Captaincy could be worth up to €2m for McGinley

While Paul McGinley is not paid directly for his captaincy, it is still a very lucrative role that pays huge dividends over the years

Fact: The Ryder Cup is a licence to print money. Fact: The Ryder Cup is the heart that pumps the lifeblood into the PGA European Tour. Fact: The Ryder Cup is a cash cow but none of Europe's players are paid. Fact: Paul McGinley is not paid directly for his role as captain, but it is still a very lucrative position that could ultimately be worth between €1.5-€2million.

So, whilst Europe’s unpaid players and the USA’s men – who each receive $200,000 for their chosen charities – indulge in one game for the next three days in their quest to win the prized trophy, another game is also in play: the money game!

The simple fact of the matter is that the Ryder Cup is the single most important contract for the financial welfare of the sport in Europe, primarily thanks to television rights – with Sky Sports paying a fistful of euro to get their money's worth –- but also with other income streams that include sponsorship, licensed merchandise, corporate hospitality and ticket sales.

Coffers healthy

For this year’s event at Gleneagles, there are five official partners – Standard Life, Ernst and Young, Rolex, Diageo and BMW – who, it is believed, have each paid around €2 million for their corporate association. And, then, there are a large number of associated sponsors, ranging from Nespresso, official supplier of coffee, to Canon, official suppliers of imaging solutions. It all adds up to keep the European Tour’s coffers healthy.


As Richard Hills, the Ryder Cup director for the PGA European Tour, has described it, “it would be fair to say that the Ryder Cup is one of the financial locomotives of the tour. It is central to our television negotiations. The players very much know what they are playing or working for their own company, if you like.”

Indeed, there is a stark reality in the European Tour’s balance sheets in Ryder Cup and non-Ryder Cup years: it loses money in those years that there is no Ryder Cup, makes a profit in the years it is staged in the United States (receiving a percentage share from the PGA of America’s profits) and then makes a substantial profit in the years it is staged in Europe. The last time it was staged on this side of the Atlantic, in 2010 at Celtic Manor, it produced a pre-tax profit of €18 million.

This money, in turn, is used to support loss-making tournaments on the European Tour. Over the past number of years, one of those events to be helped out where the tournament purse has been subsidised by the tour.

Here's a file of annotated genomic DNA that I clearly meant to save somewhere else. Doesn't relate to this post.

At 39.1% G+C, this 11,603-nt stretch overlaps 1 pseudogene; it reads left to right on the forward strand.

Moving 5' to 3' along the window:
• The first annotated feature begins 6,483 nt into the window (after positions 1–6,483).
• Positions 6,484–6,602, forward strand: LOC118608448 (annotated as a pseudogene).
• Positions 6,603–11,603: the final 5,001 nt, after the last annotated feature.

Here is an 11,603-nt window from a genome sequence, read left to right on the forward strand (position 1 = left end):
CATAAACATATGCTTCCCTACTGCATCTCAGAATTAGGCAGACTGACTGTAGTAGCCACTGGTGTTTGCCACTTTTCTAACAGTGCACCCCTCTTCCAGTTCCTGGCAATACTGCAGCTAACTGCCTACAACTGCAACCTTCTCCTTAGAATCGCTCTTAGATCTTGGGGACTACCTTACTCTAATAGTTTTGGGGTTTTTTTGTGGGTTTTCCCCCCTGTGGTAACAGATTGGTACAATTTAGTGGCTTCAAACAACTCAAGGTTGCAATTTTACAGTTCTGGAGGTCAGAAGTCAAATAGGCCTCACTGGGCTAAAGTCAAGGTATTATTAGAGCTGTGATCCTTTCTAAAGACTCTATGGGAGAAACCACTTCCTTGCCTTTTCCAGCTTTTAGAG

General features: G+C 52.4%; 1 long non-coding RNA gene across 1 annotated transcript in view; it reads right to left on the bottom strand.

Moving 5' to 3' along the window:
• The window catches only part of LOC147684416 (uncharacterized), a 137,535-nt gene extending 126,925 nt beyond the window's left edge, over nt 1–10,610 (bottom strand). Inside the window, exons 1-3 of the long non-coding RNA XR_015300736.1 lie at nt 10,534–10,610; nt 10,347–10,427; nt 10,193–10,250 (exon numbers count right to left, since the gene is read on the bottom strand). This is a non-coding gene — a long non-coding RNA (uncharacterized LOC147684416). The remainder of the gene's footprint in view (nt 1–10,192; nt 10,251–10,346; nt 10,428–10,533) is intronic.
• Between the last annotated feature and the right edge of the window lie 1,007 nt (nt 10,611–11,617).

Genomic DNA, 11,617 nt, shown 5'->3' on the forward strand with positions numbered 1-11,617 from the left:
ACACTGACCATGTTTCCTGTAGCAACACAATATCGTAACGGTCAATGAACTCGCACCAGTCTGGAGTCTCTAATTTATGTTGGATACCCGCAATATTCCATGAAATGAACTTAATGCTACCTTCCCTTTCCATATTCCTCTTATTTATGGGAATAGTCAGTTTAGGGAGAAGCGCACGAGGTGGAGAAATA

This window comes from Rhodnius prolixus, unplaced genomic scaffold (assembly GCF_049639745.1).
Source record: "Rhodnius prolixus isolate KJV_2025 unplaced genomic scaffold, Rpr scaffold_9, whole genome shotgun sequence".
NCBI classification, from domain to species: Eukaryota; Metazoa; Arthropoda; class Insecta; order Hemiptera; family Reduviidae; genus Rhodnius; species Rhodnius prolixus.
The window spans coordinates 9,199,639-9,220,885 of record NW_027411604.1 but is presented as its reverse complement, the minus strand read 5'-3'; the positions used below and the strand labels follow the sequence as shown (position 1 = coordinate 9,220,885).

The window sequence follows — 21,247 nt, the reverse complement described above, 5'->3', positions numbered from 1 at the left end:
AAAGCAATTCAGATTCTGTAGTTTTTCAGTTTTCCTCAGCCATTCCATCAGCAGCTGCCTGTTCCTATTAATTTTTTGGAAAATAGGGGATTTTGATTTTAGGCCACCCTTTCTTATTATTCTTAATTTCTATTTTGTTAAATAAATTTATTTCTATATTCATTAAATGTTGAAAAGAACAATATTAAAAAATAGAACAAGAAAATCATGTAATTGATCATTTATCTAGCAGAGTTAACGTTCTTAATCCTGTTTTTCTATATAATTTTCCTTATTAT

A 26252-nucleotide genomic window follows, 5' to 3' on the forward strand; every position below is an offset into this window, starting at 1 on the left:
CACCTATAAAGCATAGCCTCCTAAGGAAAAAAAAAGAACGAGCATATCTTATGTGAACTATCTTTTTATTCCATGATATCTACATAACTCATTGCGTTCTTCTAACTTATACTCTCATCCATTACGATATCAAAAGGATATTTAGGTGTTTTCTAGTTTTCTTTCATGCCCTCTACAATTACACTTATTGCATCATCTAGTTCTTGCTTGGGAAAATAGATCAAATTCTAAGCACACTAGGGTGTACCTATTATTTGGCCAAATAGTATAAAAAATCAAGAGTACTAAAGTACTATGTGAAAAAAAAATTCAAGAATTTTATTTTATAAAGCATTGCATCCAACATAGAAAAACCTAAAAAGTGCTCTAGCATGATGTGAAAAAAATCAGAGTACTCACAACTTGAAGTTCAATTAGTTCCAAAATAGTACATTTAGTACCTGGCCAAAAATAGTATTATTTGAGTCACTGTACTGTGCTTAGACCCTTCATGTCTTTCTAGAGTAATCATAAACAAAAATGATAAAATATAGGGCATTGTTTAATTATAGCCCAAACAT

Indirectly, being a Ryder Cup captain ultimately proves to be financially beneficial.

Although McGinley is not paid for the captaincy, receiving only expenses for his tenure during which he has travelled extensively and engaged in numerous promotional duties, the job is one of the highest profile in sports.

And along with this profile come many business opportunities and especially so in providing a platform for that profile after the captaincy. Going forward McGinley is likely to benefit in his golf course design work, media deals and his existing sponsorships are many and wide-ranging with The Doyle Collection, Sky Sports, EY, Rolex, TaylorMade, Allianz, Investec,, Eligo, BMW, Ashworth and adidas all part of an impressive bluechip portfolio.

Far cry

It’s all a far cry, it must be said, from the time when

Tony Jacklin

revolutionised the captaincy. The Englishman tells of receiving £50,000 and “a crate of Johnnie Walker” for doing the job. It was in Jacklin’s run of captaincy that the Ryder Cup was transformed, going from a loss-making event to turn a small profit for the first time at The Belfry in 1985 and, since then, growing into the monster it has become.

And feeding it all are the players, every one of them millionaires – in whatever currency you like – who, for this week, play for free (if you are European) or for a donation to charity (if you are American).

Up to 1999, and the infamous ‘Battle of Brookline’, American players also played for pride and honour. Mark O’Meara possibly harmed his own future chances of getting the USA captaincy when he became the unofficial spokesman for the American players following Brookline on the issue of payment – or lack of it – and eventually the compromise of making a donation to chosen charities was reached.

Admittedly, although not paid, it is hugely beneficial for players to feature on teams and have that platform to enhance their own sponsorship deals.

Make no mistake about it, though, the Ryder Cup is vitally important to the health of the European Tour. Every four years, when played in Europe, it generates sufficient profits to make up for the leaner years.

Philip Reid

Philip Reid

Philip Reid is Golf Correspondent of The Irish Times